Like all antibiotics, penicillin acts by attacking a crucial life process of a bacterium, usually by inhibiting new growth while a cell is dividing and synthesizing new material. To understand how penicillin works in particular, we must first understand a little bit about the life and anatomy of a bacterium. Bacterium reproduce by a process called binary fission, in which the original bacterium splits into two daughter cells. At the beginning of this process, the cell expands and acquires adenosine triphosphate (ATP) a chemical compound used for energy. When it has acquired sufficient ATP it begins replicating the inner organelles and DNA (genetic instructions for recreating the organism). Once this process is complete, the cell reaches the point where a new cell wall is created and the cell finally divides.

Like all prokaryotic cells, the bacterium is bounded by a cell wall. For bacteria, this wall is constructed of polysaccharide chains (a type of carbohydrate, which is a type of macromolecule) linked together by peptide cross links (special type of bond formed between two molecules). In the creation of the new cell wall, the enzyme transpeptidase is needed to join these different parts together. What penicillin does is block the action of the enzyme, as the enzyme locks onto the penicillin and is unable to help synthesize the cell wall.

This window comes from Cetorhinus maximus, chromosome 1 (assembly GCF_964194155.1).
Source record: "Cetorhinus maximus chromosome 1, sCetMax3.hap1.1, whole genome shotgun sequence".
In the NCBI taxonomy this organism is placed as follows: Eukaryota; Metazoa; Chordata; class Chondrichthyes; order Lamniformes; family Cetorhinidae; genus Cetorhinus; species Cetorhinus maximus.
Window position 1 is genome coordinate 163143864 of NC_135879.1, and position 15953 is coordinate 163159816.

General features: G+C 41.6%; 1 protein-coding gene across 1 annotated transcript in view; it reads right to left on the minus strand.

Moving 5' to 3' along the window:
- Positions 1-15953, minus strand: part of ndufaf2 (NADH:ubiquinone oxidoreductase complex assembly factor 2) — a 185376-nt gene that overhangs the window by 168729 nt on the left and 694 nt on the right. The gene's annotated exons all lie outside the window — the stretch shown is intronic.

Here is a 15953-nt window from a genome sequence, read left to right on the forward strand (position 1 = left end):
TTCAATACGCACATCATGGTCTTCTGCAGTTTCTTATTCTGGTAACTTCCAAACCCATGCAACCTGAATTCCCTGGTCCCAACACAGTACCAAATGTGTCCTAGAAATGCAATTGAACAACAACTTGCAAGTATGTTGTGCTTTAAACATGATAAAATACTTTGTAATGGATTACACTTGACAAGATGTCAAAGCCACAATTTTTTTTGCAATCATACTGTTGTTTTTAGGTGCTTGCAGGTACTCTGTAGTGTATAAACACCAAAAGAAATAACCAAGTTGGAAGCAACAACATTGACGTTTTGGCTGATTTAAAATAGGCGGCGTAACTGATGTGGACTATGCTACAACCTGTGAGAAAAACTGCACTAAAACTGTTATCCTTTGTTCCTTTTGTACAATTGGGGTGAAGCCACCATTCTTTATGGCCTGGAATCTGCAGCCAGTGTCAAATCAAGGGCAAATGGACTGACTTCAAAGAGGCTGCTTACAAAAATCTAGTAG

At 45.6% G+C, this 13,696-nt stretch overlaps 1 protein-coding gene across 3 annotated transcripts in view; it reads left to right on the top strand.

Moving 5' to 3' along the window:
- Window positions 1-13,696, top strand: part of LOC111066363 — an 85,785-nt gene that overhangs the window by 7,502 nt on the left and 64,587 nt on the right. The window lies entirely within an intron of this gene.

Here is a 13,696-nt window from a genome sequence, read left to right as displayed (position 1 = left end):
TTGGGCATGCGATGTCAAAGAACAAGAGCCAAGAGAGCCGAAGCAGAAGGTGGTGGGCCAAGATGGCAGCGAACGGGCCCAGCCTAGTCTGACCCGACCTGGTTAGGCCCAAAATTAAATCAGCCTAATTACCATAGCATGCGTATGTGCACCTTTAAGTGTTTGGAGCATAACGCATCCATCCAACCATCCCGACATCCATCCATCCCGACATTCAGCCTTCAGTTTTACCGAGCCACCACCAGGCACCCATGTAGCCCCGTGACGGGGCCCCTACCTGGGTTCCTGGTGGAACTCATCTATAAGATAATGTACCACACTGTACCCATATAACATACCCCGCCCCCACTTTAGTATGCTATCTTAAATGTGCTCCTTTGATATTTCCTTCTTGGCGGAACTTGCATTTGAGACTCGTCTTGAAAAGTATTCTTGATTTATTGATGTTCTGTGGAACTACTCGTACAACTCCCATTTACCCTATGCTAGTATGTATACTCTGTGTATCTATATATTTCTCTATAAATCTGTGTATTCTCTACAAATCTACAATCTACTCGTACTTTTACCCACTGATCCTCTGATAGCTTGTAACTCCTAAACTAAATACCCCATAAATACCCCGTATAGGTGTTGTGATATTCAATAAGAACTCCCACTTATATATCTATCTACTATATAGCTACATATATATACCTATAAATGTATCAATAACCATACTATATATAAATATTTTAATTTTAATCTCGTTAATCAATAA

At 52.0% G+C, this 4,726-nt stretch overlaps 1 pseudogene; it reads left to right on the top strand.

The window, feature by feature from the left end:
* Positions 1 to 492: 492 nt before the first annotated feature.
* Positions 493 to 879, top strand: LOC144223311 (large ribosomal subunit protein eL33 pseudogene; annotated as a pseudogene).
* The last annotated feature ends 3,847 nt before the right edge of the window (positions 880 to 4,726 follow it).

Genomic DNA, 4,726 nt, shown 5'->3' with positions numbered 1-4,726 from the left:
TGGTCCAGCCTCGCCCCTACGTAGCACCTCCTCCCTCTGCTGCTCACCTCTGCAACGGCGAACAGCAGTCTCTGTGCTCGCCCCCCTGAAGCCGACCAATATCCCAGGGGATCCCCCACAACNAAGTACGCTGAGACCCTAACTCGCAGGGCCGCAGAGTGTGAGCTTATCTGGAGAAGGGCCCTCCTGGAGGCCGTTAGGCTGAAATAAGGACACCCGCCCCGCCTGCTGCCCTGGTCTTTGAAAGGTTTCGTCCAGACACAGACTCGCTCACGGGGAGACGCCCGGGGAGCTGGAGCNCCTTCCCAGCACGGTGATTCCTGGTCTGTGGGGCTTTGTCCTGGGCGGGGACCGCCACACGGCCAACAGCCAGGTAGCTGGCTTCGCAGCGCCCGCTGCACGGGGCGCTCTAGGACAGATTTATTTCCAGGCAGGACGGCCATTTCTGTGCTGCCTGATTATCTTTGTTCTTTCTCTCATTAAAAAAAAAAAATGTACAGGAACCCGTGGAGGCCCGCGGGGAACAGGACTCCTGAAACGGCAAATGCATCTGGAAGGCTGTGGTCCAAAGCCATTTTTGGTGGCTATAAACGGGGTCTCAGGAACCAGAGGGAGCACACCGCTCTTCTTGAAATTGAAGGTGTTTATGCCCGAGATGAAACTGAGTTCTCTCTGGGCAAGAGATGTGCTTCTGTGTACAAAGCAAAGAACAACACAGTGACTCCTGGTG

Inside a cell, the concentration of chemicals is much greater than what is outside the cell, resulting in a hypotonic state, where there is a low concentration of solute relative to the solution inside the water (solute being whatever is not water) which is maintained by the cell wall. If the cell wall is weak or parts of it are missing, water (or whatever substance the cell is floating in) will rush inside the cell and the cell will burst due to osmotic pressure. So, when a bacterium divides in the presence of penicillin, it is unable to form new cell wall and bursts. Note that penicillin does not act on existing cell walls, but only those which are in the process of being created. Also, penicillin does not work on viruses because viruses do not have cell walls.


Why Are Antibiotics Not as Effective as Before?